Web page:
Two Restaurants, Two Themes; One Great Food Story !!

It rarely happens that in a short gap you visit two different restaurants , serving two entirely different cuisines and are class apart. Quite possible. The twist comes in that when one is an up market modern cafe with a unique name and great interiors, you obviously expect great food; and you are right in your expectation. Then, there is another restaurant which doesn’t raise your expectations neither with its name and nor it claims to offer you a specialised cuisine and yet it floors you. Confused ? I will solve this flavourful riddle for you, in the ensuing paragraphs.

So, a few days ago, my permanent accomplice in crime Chef Sanjay Pawar turns up exactly at the lunch time with a sparkle in his eyes and in no time he was driving me to a nearby, relatively new, cafe in Gurgaon called Norenj. The place is quite spacious and modern with tastefully done interiors, wooden furniture and wall decor with lot of natural light coming in. The menu said that it’s offerings were inspired by the culinary nexus between India and Afghanistan. This raised our expectations and the appetite too. Couldn’t resist the list of delicacies being offered on the menu, so quickly ordered a Non Veg Mezze Platter (will explain the contents- let it come), Mutton Harissa and Zafrrani Chicken Biryani.  Next few minutes seemed that they were the longest but we were hopeful that the wait would be worth it.

IMG_1457After some time, came in a big wooden plank and on it rested , God Knows, how many beautiful savouries. It was a love at first sight. On that squarish plank we got three pieces each of Shish Taouk (a chicken kebab from Middle East) , Samak Meshwi (Sole fish cooked in Iranian yoghurt marinade) and Adana Kebab (a lamb Kebab with roasted pepper paste and spices). Hold on, I am yet not finished. These beauties were accompanied by three dips – my favourite Hummus, Tzatziki and Muhammra and and it’s still not over. There were some fritters and baked chicpeas and lavash. Sitting in three bowls were the dips – Hummus, a slightly pale coloured dip made primarily with Chicpea paste and flavoured with garlic, pepper and olive oil. Tzatziki, a white coloured dill (a herb from the celery family) flavoured yoghurt dip and Muhammra, a bright red coloured dip made with hot pepper, pomegranate IMG_1458and walnuts. By the way, it’s yet not over. All this comes with a basket of Pita Bread, a soft and fluffy off-white pieces of tempting carbs. I found the Pita here to be the best.

My my ! It was so very attractive and huge that it was becoming difficult to capture all the ingredients of the platter in one frame while sitting and trying to click. Whichever angle you choose, you were bound to miss something. Couldn’t afford to wait further.

So, first thing first. A quick transfer of fish on to your plate and  the first stroke of knife told you; handle with care. Was so soft and the first bite was like melt in mouth and very flavourful. It had the aroma and the flavour of the sea, mild spices and buttery. Next came the Chicken Kebab which again was very juicy and mildly flavoured. The meat was tender and unlike our chicken tikka, it was tender from both outside and inside. The marinade was very mild which gives you delicate flavours. A North Indian would have to acquire the taste to enjoy it. I loved it. The Lamb Kebab was again soft, granular meat and relatively a bit more prominent spices in it. Eating each Kebab with a galaxy of dips took you to the level of ecstasy of flavours. The accompanying condiments like veggies and chicpeas were also to be tried and they were great too; albeit one would not need them, frankly. I surely didn’t.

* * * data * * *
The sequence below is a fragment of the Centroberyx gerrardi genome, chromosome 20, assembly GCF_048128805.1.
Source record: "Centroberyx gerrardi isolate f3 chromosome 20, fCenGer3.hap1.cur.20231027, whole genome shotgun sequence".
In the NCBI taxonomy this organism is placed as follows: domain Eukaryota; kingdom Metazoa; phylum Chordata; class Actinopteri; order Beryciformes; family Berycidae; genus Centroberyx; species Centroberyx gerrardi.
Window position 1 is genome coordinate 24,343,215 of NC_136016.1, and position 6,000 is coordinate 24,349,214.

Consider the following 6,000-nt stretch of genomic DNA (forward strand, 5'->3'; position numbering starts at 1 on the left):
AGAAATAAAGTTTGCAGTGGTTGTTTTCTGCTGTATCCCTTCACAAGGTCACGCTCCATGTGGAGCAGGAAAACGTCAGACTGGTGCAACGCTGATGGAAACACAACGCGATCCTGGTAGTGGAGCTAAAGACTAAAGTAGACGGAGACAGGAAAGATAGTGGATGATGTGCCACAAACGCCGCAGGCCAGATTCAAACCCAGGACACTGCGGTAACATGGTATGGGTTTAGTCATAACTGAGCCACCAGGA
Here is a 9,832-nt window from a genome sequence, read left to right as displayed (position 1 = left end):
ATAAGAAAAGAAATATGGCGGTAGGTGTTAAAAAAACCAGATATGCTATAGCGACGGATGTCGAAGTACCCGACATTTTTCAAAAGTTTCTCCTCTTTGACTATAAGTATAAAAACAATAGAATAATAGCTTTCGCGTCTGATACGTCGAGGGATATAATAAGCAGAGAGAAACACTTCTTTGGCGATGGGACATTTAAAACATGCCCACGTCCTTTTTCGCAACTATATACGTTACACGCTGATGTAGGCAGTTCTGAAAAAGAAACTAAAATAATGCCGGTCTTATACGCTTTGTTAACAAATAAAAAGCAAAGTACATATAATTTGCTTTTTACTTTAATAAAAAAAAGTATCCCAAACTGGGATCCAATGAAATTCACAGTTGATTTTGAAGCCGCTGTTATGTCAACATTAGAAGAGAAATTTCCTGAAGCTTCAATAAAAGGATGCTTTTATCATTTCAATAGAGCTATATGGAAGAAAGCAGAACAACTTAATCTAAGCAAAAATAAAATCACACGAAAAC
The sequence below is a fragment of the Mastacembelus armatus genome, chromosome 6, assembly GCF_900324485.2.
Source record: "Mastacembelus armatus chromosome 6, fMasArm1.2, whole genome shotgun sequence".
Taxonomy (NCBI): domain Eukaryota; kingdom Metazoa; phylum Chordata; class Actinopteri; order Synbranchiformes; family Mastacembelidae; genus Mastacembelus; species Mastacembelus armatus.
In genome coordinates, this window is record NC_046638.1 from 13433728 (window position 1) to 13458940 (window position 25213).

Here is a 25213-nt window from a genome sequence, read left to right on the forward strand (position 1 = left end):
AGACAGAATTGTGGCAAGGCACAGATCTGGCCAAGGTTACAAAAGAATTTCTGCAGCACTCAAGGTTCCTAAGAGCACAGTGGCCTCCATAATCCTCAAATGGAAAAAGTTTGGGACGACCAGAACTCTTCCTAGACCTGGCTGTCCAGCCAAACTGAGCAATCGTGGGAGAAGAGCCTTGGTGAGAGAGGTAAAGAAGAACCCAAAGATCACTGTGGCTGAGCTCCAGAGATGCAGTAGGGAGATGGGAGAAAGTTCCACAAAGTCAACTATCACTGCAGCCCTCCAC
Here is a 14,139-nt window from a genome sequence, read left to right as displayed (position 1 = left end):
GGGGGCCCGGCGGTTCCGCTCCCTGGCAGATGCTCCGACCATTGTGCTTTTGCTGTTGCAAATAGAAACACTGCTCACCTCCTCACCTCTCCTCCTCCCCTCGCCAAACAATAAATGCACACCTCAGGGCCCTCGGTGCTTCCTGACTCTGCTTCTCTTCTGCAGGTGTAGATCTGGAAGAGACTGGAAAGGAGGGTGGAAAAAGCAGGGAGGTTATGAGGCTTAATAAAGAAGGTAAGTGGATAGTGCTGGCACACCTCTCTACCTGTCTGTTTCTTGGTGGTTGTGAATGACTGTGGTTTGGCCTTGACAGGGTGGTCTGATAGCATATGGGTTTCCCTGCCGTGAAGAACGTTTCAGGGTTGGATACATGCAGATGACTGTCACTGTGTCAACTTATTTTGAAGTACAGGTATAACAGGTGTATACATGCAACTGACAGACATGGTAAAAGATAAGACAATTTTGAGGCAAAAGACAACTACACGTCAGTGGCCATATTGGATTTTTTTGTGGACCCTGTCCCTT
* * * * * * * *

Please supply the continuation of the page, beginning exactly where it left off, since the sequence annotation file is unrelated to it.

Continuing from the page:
Next came the Mutton Harissa. A fiery red coloured dish which resembled the LalIMG_1463 Maas of Rajasthan, albeit not with gravy but with a thick masala types coating on it. Harissa is basically Arabic made with 3-4 different kinds of roasted red peppers, hot chili peppers, spices and herbs such as garlicpaste, coriander seed, saffron, rose, or caraway, as well as some vegetable or olive oil for preservation. I expected it to be hot and pungent but was in for a pleasant surprise. The meat was tender and juicy. Was coming off the bone easily as I was able to take out the meat with just my fork without the help of a knife most of the time. It was a bit tangy and the thick masala like gravy had a body. Had looks of curry and with a unique taste. Went quite well with the soft Pita. I also tried it with all the dips and the combos were good too. And a colourful mutton along with red dip and Pita sitting in a white plate made a good view too for capturing on the camera.

By this time, I was almost done. Although I mind my portions and avoid carbs to quite an extent, I was conscious of the fact that Zaffran Biryani was yet to come. And yes, it came and announced its arrival through the aroma that came to me even before it could land on the table.

IMG_1460Wow!! What a sight it was. Golden yellow and Saffron coloured rice and each grain was sitting distinctly separate and yet close to each other. Was topped up with cashewnuts, fried onion slices, green chilli, fresh mint and coriander leaves. Chicken pieces seemed to be playing hide and seek amidst the rice. Couldn’t wait further, though not hungry anymore, so helped myself to just a few spoonfuls on to my plate. The Biryani  was a bit dry for me as I like more moist one, but was quite flavourful with mild spices. I was in for a pleasant surprise as each spoonful had a lemony aftertaste. Sanjay told me that at times chefs use a sprinkling of lemon juice with water just before finishing the dish. The meat too was flavourful and it made a good eat. Somehow, the flavour and fragrance of saffron was not very visible. However, not a bad dish at all. One can have it a couple of times.